The Claret Jug at Portrush 2019

In 1951 the tournament moved across the Irish Sea for the first time to Royal Portrush and Royal Birkdale joined the rota in 1954 when Peter Thomson won the first of three consecutive Opens. Turnberry was the last venue to join The Open rotation in 1977 and what a tournament in turned out to be in the Ayrshire sunshine between Tom Watson and Jack Nicklaus.

Only fourteen venues have hosted The Open, but you’ll need to play fifteen courses to genuinely say you’ve played them all. That’s because Prince’s is now 27 holes and all three nine-hole loops are routed over the ground on which the 1932 Open was staged.

The Open has always been played on a links course, which ensures it remains close to the origins of the game along the east coastline of Scotland. It’s recognized as one of the four major golfing championships, along with the US Open, The Masters and the PGA Championship (though it’s only in the modern era that the latter two events displaced The Amateur and US Amateur from that roster).

Currently the competition comprises 156 golfers playing 72 holes of stroke play, 18 holes a day over four days. A cut is made after two rounds, with the top 70 and ties progressing to the final 36 holes. If there is a tie for the best score, an aggregate play-off is held, followed by sudden death if no winner emerges. The champion also receives a gold medal and entry to future Opens until the age of 60.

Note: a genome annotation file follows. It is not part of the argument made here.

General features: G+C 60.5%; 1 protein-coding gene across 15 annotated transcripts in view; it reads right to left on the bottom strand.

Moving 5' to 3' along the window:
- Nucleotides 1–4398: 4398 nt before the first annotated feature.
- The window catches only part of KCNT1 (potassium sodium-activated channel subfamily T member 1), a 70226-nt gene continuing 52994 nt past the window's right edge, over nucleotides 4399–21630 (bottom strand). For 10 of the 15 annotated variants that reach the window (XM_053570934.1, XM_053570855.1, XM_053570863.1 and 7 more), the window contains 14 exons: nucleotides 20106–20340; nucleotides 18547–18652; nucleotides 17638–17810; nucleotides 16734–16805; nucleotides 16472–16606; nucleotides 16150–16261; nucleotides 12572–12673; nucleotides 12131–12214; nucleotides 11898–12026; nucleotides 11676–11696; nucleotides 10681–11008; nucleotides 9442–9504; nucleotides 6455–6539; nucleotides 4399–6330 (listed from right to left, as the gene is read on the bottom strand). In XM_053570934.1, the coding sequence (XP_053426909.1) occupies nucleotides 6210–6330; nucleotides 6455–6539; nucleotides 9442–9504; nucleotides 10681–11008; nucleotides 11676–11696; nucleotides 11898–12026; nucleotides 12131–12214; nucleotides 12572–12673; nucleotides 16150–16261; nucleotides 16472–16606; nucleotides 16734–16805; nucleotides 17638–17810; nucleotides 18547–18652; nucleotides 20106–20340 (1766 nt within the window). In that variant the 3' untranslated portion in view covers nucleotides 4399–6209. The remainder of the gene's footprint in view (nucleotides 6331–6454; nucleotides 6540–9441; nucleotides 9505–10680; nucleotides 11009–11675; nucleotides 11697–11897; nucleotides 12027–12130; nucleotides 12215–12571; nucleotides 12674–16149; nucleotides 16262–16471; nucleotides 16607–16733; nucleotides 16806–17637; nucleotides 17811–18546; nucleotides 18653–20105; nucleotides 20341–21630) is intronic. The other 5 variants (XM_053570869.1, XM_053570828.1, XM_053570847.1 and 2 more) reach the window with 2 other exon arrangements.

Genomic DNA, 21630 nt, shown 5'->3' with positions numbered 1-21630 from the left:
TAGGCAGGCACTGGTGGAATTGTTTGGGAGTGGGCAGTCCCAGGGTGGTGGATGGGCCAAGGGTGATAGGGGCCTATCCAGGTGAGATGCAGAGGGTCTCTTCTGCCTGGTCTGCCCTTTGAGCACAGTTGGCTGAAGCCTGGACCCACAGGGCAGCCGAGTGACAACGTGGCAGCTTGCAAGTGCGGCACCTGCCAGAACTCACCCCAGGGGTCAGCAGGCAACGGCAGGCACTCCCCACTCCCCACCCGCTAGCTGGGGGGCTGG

Harry Vardon from Jersey won 6 Opens between 1896 and 1914. Scotland’s James Braid and Englishman J.H. Taylor each won 5 Opens in the same era (between 1894 and 1913) so it’s easy to see why they were collectively referred to as the Great Triumvirate.

Multiple winners in the early years included Old Tom Morris (1861-1867), his son Tom Morris (1868-1872) and Willie Park Sr. (1860-1875) who each claimed 4 victories.

Walter Hagen from the USA also won The Open 4 times during the 1920s then Bobby Locke from South Africa was victorious 4 times between 1949 and 1957.

The list of 3-time winners in the 20th century is a veritable who’s who of golf: Bobby Jones (1926-1930); Henry Cotton (1934-1948); Gary Player (1959-1974); Jack Nicklaus (1966-1978); Seve Ballesteros (1979-1988); and Nick Faldo (1987-1992).

In more recent times, Tiger Woods also won three times between 2000 and 2006 with the only other new millennium multiple winners being Padraig Harrington (2007-2008) and Ernie Els (2002,2012).

And… we almost forgot to mention another two modern era golfing greats who lifted the trophy five times: Peter Thomson (1954-1965) and Tom Watson (1975-1983) – to think that Tom had only to par the 72nd hole at Turnberry in 2009 to win his 6th title at the age of 59… so near and yet so far as he bogied the last then crumbled in the playoff against Stewart Cink.



Gullane, Scotland

Musselburgh (Old)

Musselburgh (Old)

Musselburgh, Scotland



Prestwick, Scotland


Royal Birkdale

Southport, England


Royal Lytham & St Annes

Lytham Saint Annes, England